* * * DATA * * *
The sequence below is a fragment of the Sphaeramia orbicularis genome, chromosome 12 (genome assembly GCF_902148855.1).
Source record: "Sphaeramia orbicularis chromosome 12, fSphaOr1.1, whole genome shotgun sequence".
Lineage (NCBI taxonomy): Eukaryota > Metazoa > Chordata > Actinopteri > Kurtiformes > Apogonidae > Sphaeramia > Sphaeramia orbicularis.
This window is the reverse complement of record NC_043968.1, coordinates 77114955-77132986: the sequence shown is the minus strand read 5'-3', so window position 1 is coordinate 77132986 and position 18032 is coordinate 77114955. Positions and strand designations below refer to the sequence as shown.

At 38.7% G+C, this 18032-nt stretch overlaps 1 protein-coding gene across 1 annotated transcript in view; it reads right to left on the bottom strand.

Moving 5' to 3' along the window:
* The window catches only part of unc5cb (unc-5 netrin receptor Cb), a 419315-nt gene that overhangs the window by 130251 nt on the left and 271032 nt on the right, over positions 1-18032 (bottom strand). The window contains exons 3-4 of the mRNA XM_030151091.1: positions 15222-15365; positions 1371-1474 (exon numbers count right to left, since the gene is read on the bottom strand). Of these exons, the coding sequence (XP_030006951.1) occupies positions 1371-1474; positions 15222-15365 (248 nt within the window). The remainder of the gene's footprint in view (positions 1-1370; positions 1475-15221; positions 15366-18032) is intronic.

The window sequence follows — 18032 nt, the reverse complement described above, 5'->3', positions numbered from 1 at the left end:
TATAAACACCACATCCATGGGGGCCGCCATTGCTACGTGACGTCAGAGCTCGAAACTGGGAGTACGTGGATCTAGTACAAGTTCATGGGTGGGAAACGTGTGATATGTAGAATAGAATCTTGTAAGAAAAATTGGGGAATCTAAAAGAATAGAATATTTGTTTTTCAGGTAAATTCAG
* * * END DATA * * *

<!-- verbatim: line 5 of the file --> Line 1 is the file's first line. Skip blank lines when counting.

At 38.7% G+C, this 18032-nt stretch overlaps 1 protein-coding gene across 1 annotated transcript in view; it reads right to left on the bottom strand.